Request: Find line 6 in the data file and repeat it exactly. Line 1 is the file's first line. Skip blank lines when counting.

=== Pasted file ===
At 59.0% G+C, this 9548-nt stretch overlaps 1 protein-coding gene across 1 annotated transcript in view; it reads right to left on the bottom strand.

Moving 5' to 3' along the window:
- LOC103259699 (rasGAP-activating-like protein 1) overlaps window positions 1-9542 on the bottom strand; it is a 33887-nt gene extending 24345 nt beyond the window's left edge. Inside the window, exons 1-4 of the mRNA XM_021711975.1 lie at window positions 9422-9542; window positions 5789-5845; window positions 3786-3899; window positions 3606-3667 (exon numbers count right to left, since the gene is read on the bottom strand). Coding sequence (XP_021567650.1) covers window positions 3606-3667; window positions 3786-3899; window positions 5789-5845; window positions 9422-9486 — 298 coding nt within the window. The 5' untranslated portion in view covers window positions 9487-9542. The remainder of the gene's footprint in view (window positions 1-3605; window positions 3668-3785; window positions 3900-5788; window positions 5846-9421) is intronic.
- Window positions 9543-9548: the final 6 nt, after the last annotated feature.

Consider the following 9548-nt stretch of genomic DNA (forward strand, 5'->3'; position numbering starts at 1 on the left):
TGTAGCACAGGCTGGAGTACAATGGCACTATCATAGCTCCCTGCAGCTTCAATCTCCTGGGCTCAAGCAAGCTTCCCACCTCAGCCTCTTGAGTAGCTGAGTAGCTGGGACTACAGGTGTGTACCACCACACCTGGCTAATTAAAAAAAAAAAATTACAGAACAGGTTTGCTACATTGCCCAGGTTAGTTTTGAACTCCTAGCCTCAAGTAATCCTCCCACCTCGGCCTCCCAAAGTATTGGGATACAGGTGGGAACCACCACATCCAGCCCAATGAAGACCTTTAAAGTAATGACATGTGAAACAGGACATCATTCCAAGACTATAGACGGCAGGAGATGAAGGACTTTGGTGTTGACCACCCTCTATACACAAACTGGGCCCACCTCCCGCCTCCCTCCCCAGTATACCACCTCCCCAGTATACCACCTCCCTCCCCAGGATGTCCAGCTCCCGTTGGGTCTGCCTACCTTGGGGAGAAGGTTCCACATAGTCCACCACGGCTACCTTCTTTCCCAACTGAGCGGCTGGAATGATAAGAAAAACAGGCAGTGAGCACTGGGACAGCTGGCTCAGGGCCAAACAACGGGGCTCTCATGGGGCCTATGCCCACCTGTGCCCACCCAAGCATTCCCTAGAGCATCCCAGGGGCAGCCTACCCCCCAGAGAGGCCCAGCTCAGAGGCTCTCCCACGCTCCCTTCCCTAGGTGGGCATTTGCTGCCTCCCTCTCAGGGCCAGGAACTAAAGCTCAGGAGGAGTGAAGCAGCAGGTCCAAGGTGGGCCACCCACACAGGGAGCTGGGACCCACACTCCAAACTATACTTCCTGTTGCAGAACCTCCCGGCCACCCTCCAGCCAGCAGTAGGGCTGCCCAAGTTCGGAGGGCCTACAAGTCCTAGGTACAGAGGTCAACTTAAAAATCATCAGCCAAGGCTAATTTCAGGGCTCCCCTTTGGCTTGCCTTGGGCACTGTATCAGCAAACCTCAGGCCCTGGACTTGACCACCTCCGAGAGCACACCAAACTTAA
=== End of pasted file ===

TGTAGCACAGGCTGGAGTACAATGGCACTATCATAGCTCCCTGCAGCTTCAATCTCCTGGGCTCAAGCAAGCTTCCCACCTCAGCCTCTTGAGTAGCTGAGTAGCTGGGACTACAGGTGTGTACCACCACACCTGGCTAATTAAAAAAAAAAAATTACAGAACAGGTTTGCTACATTGCCCAGGTTAGTTTTGAACTCCTAGCCTCAAGTAATCCTCCCACCTCGGCCTCCCAAAGTATTGGGATACAGGTGGGAACCACCACATCCAGCCCAATGAAGACCTTTAAAGTAATGACATGTGAAACAGGACATCATTCCAAGACTATAGACGGCAGGAGATGAAGGACTTTGGTGTTGACCACCCTCTATACACAAACTGGGCCCACCTCCCGCCTCCCTCCCCAGTATACCACCTCCCCAGTATACCACCTCCCTCCCCAGGATGTCCAGCTCCCGTTGGGTCTGCCTACCTTGGGGAGAAGGTTCCACATAGTCCACCACGGCTACCTTCTTTCCCAACTGAGCGGCTGGAATGATAAGAAAAACAGGCAGTGAGCACTGGGACAGCTGGCTCAGGGCCAAACAACGGGGCTCTCATGGGGCCTATGCCCACCTGTGCCCACCCAAGCATTCCCTAGAGCATCCCAGGGGCAGCCTACCCCCCAGAGAGGCCCAGCTCAGAGGCTCTCCCACGCTCCCTTCCCTAGGTGGGCATTTGCTGCCTCCCTCTCAGGGCCAGGAACTAAAGCTCAGGAGGAGTGAAGCAGCAGGTCCAAGGTGGGCCACCCACACAGGGAGCTGGGACCCACACTCCAAACTATACTTCCTGTTGCAGAACCTCCCGGCCACCCTCCAGCCAGCAGTAGGGCTGCCCAAGTTCGGAGGGCCTACAAGTCCTAGGTACAGAGGTCAACTTAAAAATCATCAGCCAAGGCTAATTTCAGGGCTCCCCTTTGGCTTGCCTTGGGCACTGTATCAGCAAACCTCAGGCCCTGGACTTGACCACCTCCGAGAGCACACCAAACTTAA